Once up and running several issues came up influencing our ability to run 24 hours a day with three shifts – a lot of our people lived in the outlying Ger Districts and experienced issues getting to work – we had several Korean Micro buses put in service to pick them up and drop them off when their shift finished. We also installed a cafeteria to insure they would have warm nutritious food to eat. We set up a clinic in our plant stocked with medicines and staffed by a doctor to make sure they would have access to speedy medical care.
One of our Rep Office Administrators, Minjuur was a great help finding good people for our company, he was well known and respected throughout the country. I considered him a personal friend. He gave us a lot of good advice and help dealing with the red tape that you have to contend with dealing with the government.
We were involved with our community in Mongolia, sponsoring Wrestling Competitions as well as some of the wrestlers, Osohbayar was sponsored by us and went on to become champion. My wife and I were invited to his wedding in the Big Ger Hall and had the opportunity to meet his family and friends.
We also sponsored studies to improve the Cashmere breeds and worked with the Universities and government entities to help the herders maintain their animals.
I had the opportunity to go wolf hunting in Choi Balsan with Donald Johnson the American Ambassador, as well as the Ambassador from Korea and the French Diplomatic envoys as well as a group of Ex Pats and some of the local Soum people – I managed to get two wolves over three days. It was an interesting trip – we flew by helicopter from UB to there and traveled by Jaran-es to hunt the wolves, as well as getting some from the Helicopter itself.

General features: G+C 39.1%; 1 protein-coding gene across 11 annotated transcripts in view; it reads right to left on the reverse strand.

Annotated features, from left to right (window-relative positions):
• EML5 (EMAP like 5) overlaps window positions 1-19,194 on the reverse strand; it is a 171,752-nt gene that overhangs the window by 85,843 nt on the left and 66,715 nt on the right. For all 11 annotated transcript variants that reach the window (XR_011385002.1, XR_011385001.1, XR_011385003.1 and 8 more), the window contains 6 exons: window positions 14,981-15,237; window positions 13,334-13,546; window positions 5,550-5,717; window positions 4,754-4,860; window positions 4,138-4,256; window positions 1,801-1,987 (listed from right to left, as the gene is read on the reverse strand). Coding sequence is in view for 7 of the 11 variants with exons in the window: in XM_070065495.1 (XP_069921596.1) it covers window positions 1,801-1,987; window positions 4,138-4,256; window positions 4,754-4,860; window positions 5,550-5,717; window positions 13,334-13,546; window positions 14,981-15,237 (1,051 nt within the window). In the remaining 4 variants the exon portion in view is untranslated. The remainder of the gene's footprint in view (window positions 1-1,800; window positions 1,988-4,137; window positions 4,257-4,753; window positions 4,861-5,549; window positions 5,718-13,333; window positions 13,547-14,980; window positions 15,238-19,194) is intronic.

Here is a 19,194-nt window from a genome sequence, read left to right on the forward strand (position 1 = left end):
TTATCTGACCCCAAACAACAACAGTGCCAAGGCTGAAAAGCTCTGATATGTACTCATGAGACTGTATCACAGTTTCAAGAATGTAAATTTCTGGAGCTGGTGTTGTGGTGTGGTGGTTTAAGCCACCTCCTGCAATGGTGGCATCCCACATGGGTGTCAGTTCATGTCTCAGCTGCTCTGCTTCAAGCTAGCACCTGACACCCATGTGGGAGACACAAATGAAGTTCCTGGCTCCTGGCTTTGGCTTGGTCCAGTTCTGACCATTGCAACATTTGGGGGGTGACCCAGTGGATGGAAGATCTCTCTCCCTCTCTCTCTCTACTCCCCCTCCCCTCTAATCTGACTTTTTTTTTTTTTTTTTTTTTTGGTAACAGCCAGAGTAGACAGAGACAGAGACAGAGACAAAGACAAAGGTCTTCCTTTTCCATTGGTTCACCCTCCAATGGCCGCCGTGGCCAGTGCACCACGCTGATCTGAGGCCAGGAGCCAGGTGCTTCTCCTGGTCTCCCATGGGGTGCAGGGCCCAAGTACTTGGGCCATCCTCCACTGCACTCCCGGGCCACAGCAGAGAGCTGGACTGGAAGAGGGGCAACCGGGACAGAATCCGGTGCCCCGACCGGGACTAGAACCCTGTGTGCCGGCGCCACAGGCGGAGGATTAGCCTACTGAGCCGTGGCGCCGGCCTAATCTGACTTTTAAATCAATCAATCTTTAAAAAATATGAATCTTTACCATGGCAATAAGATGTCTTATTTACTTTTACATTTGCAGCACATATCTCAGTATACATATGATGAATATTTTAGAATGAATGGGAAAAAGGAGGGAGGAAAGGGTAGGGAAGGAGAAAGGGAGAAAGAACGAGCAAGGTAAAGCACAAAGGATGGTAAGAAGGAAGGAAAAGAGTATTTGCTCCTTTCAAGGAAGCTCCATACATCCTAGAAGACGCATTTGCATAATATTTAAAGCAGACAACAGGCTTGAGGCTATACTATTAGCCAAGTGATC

Several years after that I had the opportunity to return to Choi Balsan to look at some equipment at a closed carpet factory to see if we could re-purpose some of it. This time three engineers and myself drove there and back. On our return trip we left late in the evening planning on driving through the night – our navigator had a little too much vodka and went to sleep. I noticed that the constellations were on the opposite side of where they should be based on our trip in – had the driver to stop at a Ger and ask directions to make sure – we were heading in the opposite direction of where we should be – toward the Russian border – we turned around and got back on the right course.
I was always impressed by the Mongolian people especially in the country side – they would always offer you the hospitality of their Ger, give you milk tea and food as well as offer you a place to sleep.
While we were living in Mongolia, a celebration was held for the memory of my wife’s father and his work – his name was Baldan Sodnom – a Professor, Author and Academician – it was on the 90th anniversary of his birth.
Alphonse F. LaPorta, the American Ambassador at that time was in Attendance as well as other Mongolian dignitaries.
We left Mongolia in early 1999 with our two young daughters and came back to Charlotte to live. The company I helped build in Mongolia is still there – it changed ownership and was renamed around 2003 to Goyo Cashmere Company.
While my wife and daughters have had the opportunity to return and visit Mongolia I have yet to return, in a few years when I retire I would like to live in Mongolia again – I have a lot of respect and feelings for the people of Mongolia.
James S. Pigg
Mongol-Amicale Grand Opening 1995 with Ambassador Donald Johnson.
Dornod aimag Herlen Bars 1996